By MICHAEL KITCH, LACONIA DAILY SUN
MOULTONBOROUGH — No more plowing local roads. That's the advice of legal counsel to Moultonborough selectmen, at least until insurance concerns are ironed out.
Selectmen were told that Policy No. 1, which prescribes that the town will plow and sand private roads, is contrary to state law, which prohibits applying public funds to the maintenance of private roadways. There are about 200 miles of private roads, representing more than half the roads, in the town.
According to the minutes of the meeting of the board on Feb. 16, Chairman Chris Shipp said that the attorney's opinion squares with that of the city attorney for Laconia, and that the two municipalities, together with the legal staff of the New Hampshire Municipal Association, are weighing "the possibility of seeking the creation of new legislation that may permit the use of funds for such a purpose under certain circumstances."
On learning of the opinion of legal counsel, Eric Taussig, an attorney who has followed the issue in Moultonborough closely, put nearly a dozen questions, including whether plowing and emergency services would be curtailed, to the selectboard. He received no assurance that the town would plow and sand private roads next winter and was told that if plowing and sanding were eliminated, emergency services would be provided "whoever conditions allow."
Taussig described the responses as "sparse" and "unsatisfactory." He said that that if services are withdrawn, residents and property owners could find their ability to secure mortgage financing and and property insurance affected. Likewise, if emergency services are curtailed, Taussig suggested that the assessed valuation of most waterfront property, which represents a significant share of the tax base, would be reduced.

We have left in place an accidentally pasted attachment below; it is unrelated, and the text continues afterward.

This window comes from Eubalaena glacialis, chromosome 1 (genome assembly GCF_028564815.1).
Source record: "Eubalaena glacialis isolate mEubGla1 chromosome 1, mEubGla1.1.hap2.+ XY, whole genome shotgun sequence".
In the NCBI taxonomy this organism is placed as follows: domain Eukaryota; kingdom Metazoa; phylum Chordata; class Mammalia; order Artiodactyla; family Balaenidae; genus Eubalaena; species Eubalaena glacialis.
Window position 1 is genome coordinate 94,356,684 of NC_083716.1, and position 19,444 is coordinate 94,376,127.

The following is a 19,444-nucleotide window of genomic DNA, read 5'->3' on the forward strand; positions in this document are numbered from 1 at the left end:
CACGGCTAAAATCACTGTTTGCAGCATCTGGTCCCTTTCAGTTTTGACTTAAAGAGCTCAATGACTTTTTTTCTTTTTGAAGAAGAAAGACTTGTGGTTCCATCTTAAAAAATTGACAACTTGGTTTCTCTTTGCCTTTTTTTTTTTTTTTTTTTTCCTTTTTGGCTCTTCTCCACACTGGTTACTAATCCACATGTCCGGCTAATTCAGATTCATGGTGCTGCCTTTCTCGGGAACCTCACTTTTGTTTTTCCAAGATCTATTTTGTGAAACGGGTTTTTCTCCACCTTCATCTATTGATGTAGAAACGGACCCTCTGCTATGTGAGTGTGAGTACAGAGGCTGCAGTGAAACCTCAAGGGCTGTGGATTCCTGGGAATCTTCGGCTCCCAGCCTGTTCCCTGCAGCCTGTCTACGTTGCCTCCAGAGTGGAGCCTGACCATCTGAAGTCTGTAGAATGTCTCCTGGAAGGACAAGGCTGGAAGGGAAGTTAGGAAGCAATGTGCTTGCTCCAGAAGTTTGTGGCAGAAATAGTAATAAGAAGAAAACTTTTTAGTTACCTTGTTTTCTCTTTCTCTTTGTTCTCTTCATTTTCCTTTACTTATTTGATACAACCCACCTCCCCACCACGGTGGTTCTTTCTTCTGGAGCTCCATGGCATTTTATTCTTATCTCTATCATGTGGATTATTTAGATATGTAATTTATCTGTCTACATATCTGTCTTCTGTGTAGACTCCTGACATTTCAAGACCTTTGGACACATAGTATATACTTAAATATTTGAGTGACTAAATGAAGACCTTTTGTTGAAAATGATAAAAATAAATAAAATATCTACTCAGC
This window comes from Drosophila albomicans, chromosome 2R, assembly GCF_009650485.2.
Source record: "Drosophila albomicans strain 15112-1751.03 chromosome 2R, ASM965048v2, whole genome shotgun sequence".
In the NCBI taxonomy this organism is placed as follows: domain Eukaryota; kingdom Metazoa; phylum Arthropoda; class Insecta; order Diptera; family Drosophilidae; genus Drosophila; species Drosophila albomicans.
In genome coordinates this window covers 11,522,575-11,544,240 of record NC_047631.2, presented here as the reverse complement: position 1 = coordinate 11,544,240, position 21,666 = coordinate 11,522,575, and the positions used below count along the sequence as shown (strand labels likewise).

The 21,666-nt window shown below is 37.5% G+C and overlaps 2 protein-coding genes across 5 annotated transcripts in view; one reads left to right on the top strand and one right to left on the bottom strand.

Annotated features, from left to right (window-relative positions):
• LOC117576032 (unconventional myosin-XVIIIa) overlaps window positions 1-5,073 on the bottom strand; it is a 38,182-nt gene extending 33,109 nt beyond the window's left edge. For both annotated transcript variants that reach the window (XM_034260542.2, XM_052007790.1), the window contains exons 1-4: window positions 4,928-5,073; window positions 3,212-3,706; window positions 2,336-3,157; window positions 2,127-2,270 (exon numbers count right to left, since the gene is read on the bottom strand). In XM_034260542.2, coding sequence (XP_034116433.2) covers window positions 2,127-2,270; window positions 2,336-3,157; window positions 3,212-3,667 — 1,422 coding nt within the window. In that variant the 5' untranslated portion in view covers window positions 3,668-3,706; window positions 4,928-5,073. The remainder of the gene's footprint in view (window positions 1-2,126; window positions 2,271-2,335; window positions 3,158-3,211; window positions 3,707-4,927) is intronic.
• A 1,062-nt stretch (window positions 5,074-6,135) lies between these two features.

Mayor Ed Engler of Laconia said Monday that the city attorney has been working with a group of municipal attorneys to develop a legislative solution to address the issue of private roads. There are some 40 streets in the city, stretching for 7 miles, for which there is no documentation confirming their formal acceptance as public highways, without which Primex, the city's property, casualty and liability insurance carrier, considers them private roads. By plowing and maintaining these streets, Primex warns the city is forfeiting its coverage for any property damage or personal injury arising from its presence on them. Engler said he expects the city attorney to report to city officials by April 1.
- Category: Local News
- Hits: 803